There's a Vietnamese sandwich craze taking over New York City. Just look at this week's New York Times story on the banh mi trend.
The banh mi - a crusty demi-baguette filled with pate, pickled vegetables and an assortment of meats or pates - is a favorite of mine. I'm half Vietnamese and Chinese but grew up eating Vietnamese food at home. For my friends and I who grew up in strong Vietnamese enclaves throughout America (such as Houston, Orange County and Seattle), the banh mi is nothing new. It's a little funny to see it catching on in the Big Apple.
But what's there not to like? The sandwiches are often cheap. In New York they can cost up to $8 per sandwich, but I've mostly paid between $1.50 and $3 for a hearty banh mi. When done right, the banh mi is warm, filled with fresh, savory ingredients and leaves you comfortably full. It's not like a Subway sandwich with soft, flimsy breading and bland meats.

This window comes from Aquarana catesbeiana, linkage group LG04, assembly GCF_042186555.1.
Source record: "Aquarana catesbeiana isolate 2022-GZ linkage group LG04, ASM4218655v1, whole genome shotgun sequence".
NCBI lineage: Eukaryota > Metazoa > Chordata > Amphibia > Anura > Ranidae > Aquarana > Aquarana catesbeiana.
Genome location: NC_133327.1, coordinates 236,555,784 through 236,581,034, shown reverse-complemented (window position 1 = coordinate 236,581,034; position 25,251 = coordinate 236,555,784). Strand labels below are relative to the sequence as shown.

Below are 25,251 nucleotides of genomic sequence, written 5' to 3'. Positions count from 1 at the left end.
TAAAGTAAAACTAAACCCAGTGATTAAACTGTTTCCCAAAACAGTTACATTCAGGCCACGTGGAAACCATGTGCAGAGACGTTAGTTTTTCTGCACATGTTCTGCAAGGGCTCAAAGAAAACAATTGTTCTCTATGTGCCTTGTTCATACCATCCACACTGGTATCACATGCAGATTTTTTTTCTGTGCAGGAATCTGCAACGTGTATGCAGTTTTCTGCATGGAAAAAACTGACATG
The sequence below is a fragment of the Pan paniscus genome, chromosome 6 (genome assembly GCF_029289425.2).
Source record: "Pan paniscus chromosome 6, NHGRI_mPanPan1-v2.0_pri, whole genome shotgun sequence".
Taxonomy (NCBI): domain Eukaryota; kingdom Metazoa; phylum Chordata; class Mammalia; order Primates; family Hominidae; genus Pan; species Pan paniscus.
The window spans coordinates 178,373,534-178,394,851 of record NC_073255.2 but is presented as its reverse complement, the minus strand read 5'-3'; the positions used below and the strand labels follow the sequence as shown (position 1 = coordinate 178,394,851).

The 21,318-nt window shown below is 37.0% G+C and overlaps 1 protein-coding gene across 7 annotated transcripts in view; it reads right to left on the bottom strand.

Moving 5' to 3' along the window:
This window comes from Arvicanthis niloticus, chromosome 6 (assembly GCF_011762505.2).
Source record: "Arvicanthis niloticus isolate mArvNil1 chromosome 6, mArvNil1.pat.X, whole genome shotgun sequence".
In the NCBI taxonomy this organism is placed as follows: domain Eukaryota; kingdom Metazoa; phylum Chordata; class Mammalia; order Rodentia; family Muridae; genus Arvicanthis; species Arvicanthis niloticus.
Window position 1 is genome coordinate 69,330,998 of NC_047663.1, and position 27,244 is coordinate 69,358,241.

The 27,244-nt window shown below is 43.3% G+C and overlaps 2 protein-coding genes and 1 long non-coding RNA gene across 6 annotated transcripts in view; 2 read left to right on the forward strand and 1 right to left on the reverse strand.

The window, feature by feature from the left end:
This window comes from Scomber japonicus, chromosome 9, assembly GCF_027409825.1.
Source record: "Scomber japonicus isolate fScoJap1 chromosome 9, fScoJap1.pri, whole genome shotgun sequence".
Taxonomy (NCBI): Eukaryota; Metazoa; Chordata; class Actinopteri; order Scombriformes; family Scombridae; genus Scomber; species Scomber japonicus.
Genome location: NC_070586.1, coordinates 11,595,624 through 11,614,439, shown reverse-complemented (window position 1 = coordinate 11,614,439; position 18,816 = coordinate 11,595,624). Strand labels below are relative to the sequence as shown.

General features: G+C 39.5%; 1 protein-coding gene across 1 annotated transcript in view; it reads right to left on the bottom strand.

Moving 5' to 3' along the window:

Just steps from school in Chinatown, I can find a number of shops hawking banh mi. One is a Vietnamese jewelry store with a deli tucked in the back. Another is a hole-in-the-wall that attracts hipsters, Chinatown residents and foodies alike.
While I have yet to taste a stellar banh mi in New York, it's a vast improvement on a number of Vietnamese dishes I've sampled in New York. It's virtually impossible to find good pho (the classic Vietnamese noodle soup) and other ethnic dishes from my motherland. So if the banh mi craze grows even more, I'll be one happy budget-minded culinary student.